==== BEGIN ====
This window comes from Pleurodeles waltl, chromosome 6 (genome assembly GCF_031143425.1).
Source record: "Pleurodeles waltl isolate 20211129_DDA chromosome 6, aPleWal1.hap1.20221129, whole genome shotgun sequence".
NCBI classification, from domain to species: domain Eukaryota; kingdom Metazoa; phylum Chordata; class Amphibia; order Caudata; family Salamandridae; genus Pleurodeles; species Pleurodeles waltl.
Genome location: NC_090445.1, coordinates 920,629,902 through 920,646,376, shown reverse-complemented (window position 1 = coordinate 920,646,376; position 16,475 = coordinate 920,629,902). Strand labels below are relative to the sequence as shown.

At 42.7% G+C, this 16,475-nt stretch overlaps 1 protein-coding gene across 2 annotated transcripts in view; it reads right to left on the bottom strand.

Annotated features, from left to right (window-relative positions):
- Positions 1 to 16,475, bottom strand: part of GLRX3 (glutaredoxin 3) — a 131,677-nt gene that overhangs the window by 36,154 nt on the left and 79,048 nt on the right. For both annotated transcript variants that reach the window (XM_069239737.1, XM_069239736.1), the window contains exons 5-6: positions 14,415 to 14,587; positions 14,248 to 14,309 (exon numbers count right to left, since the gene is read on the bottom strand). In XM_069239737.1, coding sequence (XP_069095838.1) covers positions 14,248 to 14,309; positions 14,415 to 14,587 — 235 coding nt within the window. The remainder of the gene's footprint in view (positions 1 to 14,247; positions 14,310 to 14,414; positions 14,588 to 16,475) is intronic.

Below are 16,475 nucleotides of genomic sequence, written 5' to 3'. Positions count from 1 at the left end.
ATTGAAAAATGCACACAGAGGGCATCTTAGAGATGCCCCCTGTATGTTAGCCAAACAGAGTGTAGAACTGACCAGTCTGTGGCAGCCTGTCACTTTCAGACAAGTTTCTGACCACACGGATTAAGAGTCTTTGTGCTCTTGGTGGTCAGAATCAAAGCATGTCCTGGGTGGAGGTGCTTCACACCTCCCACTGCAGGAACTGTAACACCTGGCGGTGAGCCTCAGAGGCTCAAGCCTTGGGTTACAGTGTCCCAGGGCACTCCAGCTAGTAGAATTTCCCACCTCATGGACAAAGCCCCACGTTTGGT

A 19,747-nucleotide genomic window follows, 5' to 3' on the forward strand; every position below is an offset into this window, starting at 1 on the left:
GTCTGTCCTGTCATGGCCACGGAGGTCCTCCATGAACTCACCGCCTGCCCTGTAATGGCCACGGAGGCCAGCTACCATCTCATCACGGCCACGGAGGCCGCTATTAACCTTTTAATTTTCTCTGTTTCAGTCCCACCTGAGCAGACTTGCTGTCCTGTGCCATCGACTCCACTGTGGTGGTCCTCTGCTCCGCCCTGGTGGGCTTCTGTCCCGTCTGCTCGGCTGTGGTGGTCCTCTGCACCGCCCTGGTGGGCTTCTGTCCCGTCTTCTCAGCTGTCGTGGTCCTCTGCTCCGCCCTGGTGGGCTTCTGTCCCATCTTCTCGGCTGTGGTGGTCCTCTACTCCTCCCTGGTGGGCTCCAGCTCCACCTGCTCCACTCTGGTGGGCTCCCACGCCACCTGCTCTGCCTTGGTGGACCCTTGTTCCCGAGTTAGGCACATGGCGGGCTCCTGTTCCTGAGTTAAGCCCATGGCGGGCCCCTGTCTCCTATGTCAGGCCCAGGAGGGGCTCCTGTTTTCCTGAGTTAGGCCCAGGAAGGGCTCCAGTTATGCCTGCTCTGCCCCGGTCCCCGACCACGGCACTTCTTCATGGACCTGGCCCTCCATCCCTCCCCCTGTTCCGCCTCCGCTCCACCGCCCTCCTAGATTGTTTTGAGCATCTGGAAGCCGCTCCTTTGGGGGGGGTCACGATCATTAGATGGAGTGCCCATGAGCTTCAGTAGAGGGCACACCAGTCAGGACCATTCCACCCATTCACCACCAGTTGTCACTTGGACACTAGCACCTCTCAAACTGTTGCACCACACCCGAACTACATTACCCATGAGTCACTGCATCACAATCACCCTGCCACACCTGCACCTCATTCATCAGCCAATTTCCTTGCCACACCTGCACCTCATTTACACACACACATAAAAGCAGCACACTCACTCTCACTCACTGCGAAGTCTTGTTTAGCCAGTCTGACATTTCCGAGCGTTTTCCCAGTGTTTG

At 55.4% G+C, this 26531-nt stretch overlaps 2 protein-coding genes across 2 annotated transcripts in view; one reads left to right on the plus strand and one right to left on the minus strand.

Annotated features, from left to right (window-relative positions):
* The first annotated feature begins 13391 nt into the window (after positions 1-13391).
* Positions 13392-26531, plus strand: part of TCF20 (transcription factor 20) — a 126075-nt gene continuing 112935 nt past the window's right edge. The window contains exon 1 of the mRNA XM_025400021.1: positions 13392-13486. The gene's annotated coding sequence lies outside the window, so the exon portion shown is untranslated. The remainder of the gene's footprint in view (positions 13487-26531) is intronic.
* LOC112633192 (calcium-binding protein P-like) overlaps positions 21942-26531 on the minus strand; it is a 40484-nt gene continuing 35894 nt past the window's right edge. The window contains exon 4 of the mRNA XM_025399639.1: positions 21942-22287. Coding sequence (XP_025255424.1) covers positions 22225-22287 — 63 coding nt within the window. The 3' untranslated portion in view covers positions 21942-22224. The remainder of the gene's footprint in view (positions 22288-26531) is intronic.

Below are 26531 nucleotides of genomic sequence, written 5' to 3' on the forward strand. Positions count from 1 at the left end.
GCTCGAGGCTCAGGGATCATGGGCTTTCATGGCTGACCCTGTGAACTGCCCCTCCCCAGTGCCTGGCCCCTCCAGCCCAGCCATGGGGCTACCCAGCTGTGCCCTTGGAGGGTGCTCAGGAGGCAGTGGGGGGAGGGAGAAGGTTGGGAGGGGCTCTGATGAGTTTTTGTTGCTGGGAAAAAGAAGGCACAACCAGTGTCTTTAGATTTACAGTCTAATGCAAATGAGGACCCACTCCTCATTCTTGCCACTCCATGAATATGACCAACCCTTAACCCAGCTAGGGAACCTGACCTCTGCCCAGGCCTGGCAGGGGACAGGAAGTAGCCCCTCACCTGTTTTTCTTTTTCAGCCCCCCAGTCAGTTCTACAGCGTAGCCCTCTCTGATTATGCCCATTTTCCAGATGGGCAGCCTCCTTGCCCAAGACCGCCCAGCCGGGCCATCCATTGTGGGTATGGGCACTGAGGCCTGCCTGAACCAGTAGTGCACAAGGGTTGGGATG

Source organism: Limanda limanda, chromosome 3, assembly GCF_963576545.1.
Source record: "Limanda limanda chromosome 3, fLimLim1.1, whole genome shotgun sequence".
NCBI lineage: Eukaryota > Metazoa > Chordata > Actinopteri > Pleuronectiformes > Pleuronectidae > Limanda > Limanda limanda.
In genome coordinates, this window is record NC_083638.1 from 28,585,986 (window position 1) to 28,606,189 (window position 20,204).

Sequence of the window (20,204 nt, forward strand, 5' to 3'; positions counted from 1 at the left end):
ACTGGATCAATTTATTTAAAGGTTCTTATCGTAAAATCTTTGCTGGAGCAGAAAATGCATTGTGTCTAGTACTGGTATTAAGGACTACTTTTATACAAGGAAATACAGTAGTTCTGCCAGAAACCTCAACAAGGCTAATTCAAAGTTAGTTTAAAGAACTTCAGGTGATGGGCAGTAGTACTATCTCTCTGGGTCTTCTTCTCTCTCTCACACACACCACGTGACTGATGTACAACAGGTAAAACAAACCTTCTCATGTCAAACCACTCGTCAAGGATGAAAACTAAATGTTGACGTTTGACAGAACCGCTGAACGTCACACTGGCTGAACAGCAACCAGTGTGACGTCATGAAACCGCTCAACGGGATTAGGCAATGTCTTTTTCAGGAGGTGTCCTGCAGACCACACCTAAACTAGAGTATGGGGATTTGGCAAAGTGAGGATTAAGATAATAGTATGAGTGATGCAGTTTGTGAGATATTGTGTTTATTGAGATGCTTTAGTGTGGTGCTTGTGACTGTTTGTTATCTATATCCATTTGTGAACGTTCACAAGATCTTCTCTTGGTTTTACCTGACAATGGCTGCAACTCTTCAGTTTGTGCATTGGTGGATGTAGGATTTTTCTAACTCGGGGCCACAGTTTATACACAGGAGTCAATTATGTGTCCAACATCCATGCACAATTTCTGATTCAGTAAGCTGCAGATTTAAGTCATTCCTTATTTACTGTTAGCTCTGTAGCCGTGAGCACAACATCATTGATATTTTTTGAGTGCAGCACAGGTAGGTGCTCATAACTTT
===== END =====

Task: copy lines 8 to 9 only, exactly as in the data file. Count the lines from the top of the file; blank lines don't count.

Below are 16,475 nucleotides of genomic sequence, written 5' to 3'. Positions count from 1 at the left end.
ATTGAAAAATGCACACAGAGGGCATCTTAGAGATGCCCCCTGTATGTTAGCCAAACAGAGTGTAGAACTGACCAGTCTGTGGCAGCCTGTCACTTTCAGACAAGTTTCTGACCACACGGATTAAGAGTCTTTGTGCTCTTGGTGGTCAGAATCAAAGCATGTCCTGGGTGGAGGTGCTTCACACCTCCCACTGCAGGAACTGTAACACCTGGCGGTGAGCCTCAGAGGCTCAAGCCTTGGGTTACAGTGTCCCAGGGCACTCCAGCTAGTAGAATTTCCCACCTCATGGACAAAGCCCCACGTTTGGT